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Oregon Ocean Energy Developments

Oregon’s ocean energy landscape has a potential new player.  On Wednesday February 5, 2014, The U.S. Department of Interior’s Bureau of Ocean Energy Management (BOEM) gave the green light to a developer to submit plans for a floating wind farm 15 miles off of Coos Bay.  This is only the first step in a long permitting process, so we are unlikely to see the turbines any time soon, but it is a new development for ocean energy.

WindFloat

The developer of the project, Principle Power, Inc., out of Seattle Washington, began the process in May of 2013 by submitting an unsolicited proposal to lease 15 square miles approximately 15 nautical miles off of Coos Bay Oregon.  As proposed the “WindFloat Pacific Project” would consist of five 6.0 megawatt (MW) wind turbine generators mounted on floating foundations, anchored to the seafloor in 1,200 to 1,600 feet water depth.  The decision on Wednesday is by no means the last word on the project; it simply authorizes Principle Power to submit plans to the BOEM.  The next step in the process would likely involve a determination under NEPA.  As the proposal is outside the state’s 12 mile territorial sea, the state of Oregon would not have permitting authority, but may submit comments to the federal government as the project moves forward.

Momentum appears to be growing for off-shore wind energy projects.  BOEM has issued two non-competitive leases in the northeast (one for an area off of Delaware and the other for the Cape Wind project in Nantucket Sound) and three competitive leases (two offshore Massachusetts-Rhode Island and another offshore Virginia).  The BOEM is considering additional competitive auctions for wind energy areas offshore Maryland, New Jersey and Massachusetts in 2014.  However, the project off of Oregon’s coast is the first offshore wind energy on the Pacific coast.  Although it is a long way from making it into the water, the project bears watching.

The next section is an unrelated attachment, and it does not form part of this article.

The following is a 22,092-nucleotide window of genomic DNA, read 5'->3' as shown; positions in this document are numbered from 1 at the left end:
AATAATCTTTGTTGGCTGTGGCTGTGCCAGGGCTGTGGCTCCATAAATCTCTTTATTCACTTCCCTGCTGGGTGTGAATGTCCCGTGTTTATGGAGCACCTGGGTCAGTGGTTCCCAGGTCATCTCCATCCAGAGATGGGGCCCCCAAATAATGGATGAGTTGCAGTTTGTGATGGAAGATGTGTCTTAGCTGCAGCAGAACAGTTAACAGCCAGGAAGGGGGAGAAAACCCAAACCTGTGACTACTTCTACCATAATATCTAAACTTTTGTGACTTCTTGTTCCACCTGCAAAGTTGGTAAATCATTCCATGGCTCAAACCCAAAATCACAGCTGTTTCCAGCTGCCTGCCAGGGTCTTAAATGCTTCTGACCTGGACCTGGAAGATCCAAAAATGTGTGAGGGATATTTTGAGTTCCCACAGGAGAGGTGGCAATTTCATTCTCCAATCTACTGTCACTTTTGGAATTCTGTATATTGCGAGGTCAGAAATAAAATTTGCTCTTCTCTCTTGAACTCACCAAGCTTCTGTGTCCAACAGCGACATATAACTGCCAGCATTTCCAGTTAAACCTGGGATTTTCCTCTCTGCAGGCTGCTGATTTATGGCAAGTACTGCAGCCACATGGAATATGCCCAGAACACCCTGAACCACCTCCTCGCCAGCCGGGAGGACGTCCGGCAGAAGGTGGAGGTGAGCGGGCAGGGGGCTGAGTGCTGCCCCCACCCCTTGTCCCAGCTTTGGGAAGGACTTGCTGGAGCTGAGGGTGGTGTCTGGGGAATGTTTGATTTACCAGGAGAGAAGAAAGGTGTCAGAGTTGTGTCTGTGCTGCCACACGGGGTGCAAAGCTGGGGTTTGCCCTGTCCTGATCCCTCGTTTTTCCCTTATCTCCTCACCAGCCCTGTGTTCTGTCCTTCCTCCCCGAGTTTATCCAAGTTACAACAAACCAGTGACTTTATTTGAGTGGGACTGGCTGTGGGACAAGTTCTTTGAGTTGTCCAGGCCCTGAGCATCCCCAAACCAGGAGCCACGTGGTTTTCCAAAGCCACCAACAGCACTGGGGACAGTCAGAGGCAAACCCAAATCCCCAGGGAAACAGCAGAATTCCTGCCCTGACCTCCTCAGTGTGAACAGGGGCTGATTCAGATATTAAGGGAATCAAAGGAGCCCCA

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We regularly update clients about changes in real estate law and on industry trends. This includes briefing clients on legislative proposals in the federal tax, housing and other legal areas affecting their businesses. Staying current enables you to anticipate and prevent legal problems as well as capitalize on new developments.
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